US to Engage in ‘Hit and Run’ War in Somalia

The United States is involved in preparatory military operations in Somali for a ‘major’ offensive against Somali fighters, report says. 

US is providing military assistance to Somali government in order to retake capital Mogadishu from Somali fighters, a recent report in The New York Times indicates. 

The American military is conducting nighttime surveillance in the Al-Shabab-controlled areas of the capital and training Somali intelligence officers and forces in addition to providing logistical supports for the government, the report adds. 

All the preliminary efforts, including reconnaissance and logistic operations, are meant to help launch a major assault on what US government dubs the ‘al-Qaeda’ branch in Somalia within ‘a few’ weeks. 

“It’s the Americans … helping us,” the US newspaper quoted Somali military chief General Mohamed Gelle Kahiye as saying. 

Meanwhile, a US official who spoke on condition of anonymity was quoted in the report as saying that American ‘covert forces would get involved if the offensive fails to dislodge al-Qaeda terrorists.’ 

“What you’re likely to see is airstrikes and Special Ops moving in, hitting and getting out,” noted the official.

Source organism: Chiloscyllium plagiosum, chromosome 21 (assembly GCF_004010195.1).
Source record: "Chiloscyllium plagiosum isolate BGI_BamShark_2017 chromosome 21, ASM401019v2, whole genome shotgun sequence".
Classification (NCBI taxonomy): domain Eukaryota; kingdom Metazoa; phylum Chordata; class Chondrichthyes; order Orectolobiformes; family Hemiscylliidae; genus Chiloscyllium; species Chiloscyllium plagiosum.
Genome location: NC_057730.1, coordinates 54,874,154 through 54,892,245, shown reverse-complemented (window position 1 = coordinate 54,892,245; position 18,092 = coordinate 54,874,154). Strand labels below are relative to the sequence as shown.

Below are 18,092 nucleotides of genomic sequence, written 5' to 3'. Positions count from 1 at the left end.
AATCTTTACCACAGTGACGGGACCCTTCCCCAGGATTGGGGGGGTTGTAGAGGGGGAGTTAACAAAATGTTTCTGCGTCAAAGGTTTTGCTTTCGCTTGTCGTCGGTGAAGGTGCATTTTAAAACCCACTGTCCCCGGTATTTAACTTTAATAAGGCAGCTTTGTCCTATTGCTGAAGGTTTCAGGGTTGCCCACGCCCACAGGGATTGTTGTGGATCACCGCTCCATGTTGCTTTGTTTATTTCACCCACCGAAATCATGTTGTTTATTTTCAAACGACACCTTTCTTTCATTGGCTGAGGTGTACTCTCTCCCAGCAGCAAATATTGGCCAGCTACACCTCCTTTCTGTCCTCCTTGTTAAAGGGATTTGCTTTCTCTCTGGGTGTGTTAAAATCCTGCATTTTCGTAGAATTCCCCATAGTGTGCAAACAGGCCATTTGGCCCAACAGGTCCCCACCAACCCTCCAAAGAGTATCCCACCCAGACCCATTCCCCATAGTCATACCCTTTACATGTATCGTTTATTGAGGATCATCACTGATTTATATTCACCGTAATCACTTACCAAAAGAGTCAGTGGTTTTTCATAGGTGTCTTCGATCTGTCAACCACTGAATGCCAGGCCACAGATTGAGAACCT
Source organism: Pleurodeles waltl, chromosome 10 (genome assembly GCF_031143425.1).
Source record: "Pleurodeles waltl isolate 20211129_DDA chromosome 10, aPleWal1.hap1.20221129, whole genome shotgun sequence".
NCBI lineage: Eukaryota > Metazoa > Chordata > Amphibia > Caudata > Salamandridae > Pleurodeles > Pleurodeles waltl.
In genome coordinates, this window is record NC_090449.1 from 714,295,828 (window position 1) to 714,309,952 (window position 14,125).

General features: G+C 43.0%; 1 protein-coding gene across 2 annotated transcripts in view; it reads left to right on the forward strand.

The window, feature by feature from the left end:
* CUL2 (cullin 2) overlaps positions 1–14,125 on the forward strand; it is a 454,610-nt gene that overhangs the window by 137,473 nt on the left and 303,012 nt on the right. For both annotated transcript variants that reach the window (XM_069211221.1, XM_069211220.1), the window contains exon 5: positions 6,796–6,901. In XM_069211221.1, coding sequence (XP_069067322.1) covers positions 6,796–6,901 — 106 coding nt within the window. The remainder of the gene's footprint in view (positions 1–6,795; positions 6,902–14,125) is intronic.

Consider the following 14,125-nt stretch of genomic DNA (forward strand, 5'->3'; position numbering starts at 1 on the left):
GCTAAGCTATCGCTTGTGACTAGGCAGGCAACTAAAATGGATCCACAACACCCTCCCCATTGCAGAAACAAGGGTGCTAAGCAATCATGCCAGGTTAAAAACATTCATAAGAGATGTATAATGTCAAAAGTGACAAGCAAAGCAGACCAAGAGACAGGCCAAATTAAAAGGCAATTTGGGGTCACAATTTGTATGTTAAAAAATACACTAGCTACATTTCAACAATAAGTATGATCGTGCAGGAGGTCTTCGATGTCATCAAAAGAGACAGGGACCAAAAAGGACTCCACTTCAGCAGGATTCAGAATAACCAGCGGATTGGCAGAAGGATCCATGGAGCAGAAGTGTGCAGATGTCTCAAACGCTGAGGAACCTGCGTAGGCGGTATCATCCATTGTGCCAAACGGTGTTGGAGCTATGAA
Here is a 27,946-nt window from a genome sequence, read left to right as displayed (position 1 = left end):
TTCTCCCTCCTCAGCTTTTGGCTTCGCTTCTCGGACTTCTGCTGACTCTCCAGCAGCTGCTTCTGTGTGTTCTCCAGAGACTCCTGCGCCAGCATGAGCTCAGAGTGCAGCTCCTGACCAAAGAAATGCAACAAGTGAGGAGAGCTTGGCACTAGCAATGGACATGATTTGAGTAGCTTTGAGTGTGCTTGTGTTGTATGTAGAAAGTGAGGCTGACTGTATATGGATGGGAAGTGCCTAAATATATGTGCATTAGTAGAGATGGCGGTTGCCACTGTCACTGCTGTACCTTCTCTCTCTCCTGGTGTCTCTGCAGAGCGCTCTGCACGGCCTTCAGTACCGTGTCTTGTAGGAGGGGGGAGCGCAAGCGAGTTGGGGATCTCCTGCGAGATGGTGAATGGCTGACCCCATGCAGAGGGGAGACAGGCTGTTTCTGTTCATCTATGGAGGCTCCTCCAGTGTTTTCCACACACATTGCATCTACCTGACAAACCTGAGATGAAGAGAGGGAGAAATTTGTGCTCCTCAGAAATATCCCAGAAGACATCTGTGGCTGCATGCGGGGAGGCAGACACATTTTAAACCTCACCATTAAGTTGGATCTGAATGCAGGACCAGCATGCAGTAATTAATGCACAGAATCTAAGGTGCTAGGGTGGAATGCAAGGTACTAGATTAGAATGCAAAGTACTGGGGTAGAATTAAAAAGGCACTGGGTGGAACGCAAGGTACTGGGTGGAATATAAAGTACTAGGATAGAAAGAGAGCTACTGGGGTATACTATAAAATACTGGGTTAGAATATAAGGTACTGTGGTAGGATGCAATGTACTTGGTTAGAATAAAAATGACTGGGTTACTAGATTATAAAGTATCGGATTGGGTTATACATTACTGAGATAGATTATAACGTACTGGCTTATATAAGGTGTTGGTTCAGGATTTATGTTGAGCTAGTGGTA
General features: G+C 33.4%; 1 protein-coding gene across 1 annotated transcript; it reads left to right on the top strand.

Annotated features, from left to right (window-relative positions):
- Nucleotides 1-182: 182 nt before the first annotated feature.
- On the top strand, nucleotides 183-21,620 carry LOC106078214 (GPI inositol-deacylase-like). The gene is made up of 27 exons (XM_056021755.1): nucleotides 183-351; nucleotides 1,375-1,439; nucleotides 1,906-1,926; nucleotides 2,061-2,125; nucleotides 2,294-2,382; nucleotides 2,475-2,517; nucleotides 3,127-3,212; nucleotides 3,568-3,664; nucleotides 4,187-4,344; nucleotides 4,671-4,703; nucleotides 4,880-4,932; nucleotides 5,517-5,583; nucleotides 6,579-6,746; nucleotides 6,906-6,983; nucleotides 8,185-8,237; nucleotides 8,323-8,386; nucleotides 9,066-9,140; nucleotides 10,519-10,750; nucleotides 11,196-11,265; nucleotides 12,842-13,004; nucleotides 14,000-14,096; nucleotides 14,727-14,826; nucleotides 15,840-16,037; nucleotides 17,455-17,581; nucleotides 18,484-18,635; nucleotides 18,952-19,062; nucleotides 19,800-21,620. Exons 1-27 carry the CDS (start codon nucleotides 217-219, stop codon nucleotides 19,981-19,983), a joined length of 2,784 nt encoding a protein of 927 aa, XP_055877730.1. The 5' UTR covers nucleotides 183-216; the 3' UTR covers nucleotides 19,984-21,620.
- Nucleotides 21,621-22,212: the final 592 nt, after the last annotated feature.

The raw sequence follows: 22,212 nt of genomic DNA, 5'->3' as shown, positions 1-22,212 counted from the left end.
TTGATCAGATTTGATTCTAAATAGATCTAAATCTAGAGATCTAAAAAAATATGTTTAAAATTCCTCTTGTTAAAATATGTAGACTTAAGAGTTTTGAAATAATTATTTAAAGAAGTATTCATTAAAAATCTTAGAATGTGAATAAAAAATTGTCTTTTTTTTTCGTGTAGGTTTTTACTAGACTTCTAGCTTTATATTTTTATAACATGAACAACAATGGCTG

The report also refers to secret US military and intelligence involvement in the Horn of Africa conflicts in the aftermath of the overthrow of Somalia’s junta leader Mohamed Siad Barre in 1991. 

It also mentions the US Central Intelligence Agency’s failed collaborations with Somali warlords to stop the fighters in 2006 which led to a US-backed invasion of the impoverished African state by Ethiopian forces in the effort to kill top leaders of Somali fighters. 

In summer 2009, the American government hastily shipped in millions of dollars of weapons in order to save the Somali government, it went on to say. 

Recently, there have been reports of the arrival of US defense contractors in Somalia in order to support ‘peace efforts’ there. 

American officials claim that between 6,000 and 10,000 trained Somalia troops would fight in the offensive against an estimated 5,000 Somali fighters. 


Articles by: Global Research

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